If there’s a thread linking Best Buy, Staples, Walmart, and any number of other great businesses, it’s this: they share a common basis for decision-making in every functional area, and that basis is not operations; it’s the customer.
If that sounds obvious, think again. As Walmart Chief Marketing Officer Stephen Quinn reflects, “Walmart had not been all that customer-centric, having made operations the backbone of the company. Customer data and insights gave us courage and a convincing hand in determining what was fact and what was fiction. And it drove ideas for growth.”
“For example, when we discovered that pharmacy customers routinely broke pills in half because they couldn’t afford their full prescription, we developed the very successful $4 prescription program. With [customer] knowledge, we had the power to define growth in a much more relevant way.”
Magic words in times like these: Customers. Growth. But how do you effect a shift away from an operational focus to one that puts the customer front and center to better meet the growth imperative?
It’s a process that starts with fostering a more collaborative, networked approach to doing business internally—not merely in the interests of “playing well with others,” but in service of the customer. In the end, the business’ internal organization is far less important than how the customer experiences the business.
Consider some common points of customer interaction: The billing issue that lives in information technology. The call center issue that lives in customer service. The product issue that lives in R&D. When there’s an issue, customers don’t care which function owns the solution. They just want it fixed. Yet most businesses are not truly organized for maximum success from the customer’s perspective.
It takes visionary leadership, ideally led by the senior marketing executive (as “owner” of customer insights) and embraced by the C-suite as a whole, to inspire the organization to align differently, in service of the customer. It doesn’t require a re-organization so much as a mind-set shift to infuse a new way of thinking and operating and fresh energy for driving customer-centric growth.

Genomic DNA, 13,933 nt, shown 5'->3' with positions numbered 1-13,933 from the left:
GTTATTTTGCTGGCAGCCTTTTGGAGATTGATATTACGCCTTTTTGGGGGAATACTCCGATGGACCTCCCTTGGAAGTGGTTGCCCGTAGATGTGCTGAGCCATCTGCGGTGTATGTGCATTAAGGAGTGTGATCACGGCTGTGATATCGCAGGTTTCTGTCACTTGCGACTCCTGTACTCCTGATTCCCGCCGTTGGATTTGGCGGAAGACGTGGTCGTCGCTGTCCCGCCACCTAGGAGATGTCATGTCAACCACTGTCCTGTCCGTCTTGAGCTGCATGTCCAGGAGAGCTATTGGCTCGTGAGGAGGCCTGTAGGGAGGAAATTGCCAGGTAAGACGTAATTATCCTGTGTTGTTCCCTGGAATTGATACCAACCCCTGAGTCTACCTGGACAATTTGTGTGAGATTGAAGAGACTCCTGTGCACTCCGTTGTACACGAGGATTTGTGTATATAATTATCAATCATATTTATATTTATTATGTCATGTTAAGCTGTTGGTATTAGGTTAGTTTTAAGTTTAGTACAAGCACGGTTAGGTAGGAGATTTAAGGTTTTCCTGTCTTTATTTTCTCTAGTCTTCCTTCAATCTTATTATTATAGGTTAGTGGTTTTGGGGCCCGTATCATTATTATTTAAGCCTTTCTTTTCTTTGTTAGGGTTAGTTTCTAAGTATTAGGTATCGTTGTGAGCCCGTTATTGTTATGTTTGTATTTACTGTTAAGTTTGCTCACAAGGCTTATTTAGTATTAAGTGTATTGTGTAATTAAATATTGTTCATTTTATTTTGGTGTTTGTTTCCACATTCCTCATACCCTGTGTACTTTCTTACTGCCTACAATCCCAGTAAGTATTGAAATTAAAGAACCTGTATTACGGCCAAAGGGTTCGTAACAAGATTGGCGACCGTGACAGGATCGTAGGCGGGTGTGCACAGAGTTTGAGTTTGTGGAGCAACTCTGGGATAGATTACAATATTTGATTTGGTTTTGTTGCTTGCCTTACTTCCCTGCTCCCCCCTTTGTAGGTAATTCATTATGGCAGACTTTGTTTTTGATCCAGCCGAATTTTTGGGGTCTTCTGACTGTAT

Zappos Chief Executive Tony Hsieh personifies the kind of inspired leadership that can bring about this new alignment. The Internet footwear retailer’s top priority is its culture, which is one that is dedicated to being a better place to serve customers—and to create lifelong relationships with them. It means that customer service is always treated as an investment, not an expense. And employees are hired based on how well they fit into the culture and their perceived ability to live up to Hsieh’s customer service expectations.
How well this has worked is well documented. Forced to lay off employees in the aftermath of last year’s economic crash, the company’s generous treatment of those who had helped Zappos succeed (liberal severance and COBRA benefits and the employee discount extended through Christmas) won it substantial positive public buzz. That helped it land on the 23rd spot in Fortune magazine’s 2009 “Best Companies to Work For” list—becoming the highest ranking newcomer in its debut. Employees become invested in that kind of culture—and that means better delivery of the customer promise.
Other companies are positioned in a way that makes it absolutely clear what is promised and what customers can thus expect of every employee and experience. It may be a relatively new shift or one that has held true through the business’ original customer-centric history.
Some businesses find it easy to manage in a way that supports this customer-centric positioning because they have worked tirelessly—and from the top—to make what they stand for clear. Apple makes computers but delivers simplicity and creativity. Whole Foods sells healthy groceries but delivers everyday wellness. Disney sells entertainment but delivers magical experiences.
Others may have to work a bit harder. If they don’t have an inspirational leader to drive the transformation. Or an elegant, in-market point of view to help guide core strategic decisions and important organizational shifts. And many boards or executive team members need a fact-based business case to help them better understand why an internal customer-centric change is needed.
Sean Burke, CMO of GE Healthcare, used a combination of his vision and inspiration and an airtight business case to bring about a customer-focused shift. He clearly articulated a road map for success, delineating what was on versus off strategy, should be on and off to-do lists, and why each business unit, geography, and functional area had to unite to bring the strategy to life.
To ensure it was adopted, he created a global, multi-disciplinary leadership council charged with solving potential go-to-market issues. It was this coalition that successfully sold the final new strategy recommendations to his unit’s Growth Board. Today, employees across GE Healthcare are aligned around the customer, permanently shifting how they go to market. And customers experience the business differently than they do its key competitors, seeing it as having organized around the customer instead of the product.
It’s a new world out there today, challenging in ways that were unimaginable even five years ago. Achieving growth is more important and more difficult than ever before. To succeed companies must come to understand that they report to the customer. Then need to align around ways to anticipate and constantly delight the buying public. It takes a new structural paradigm for this to happen—one that is externally focused on the customer and moves away from the operationally oriented model of the past. Effecting this shift is a process that will likely come with some bumps along the way. But the rewards are guaranteed.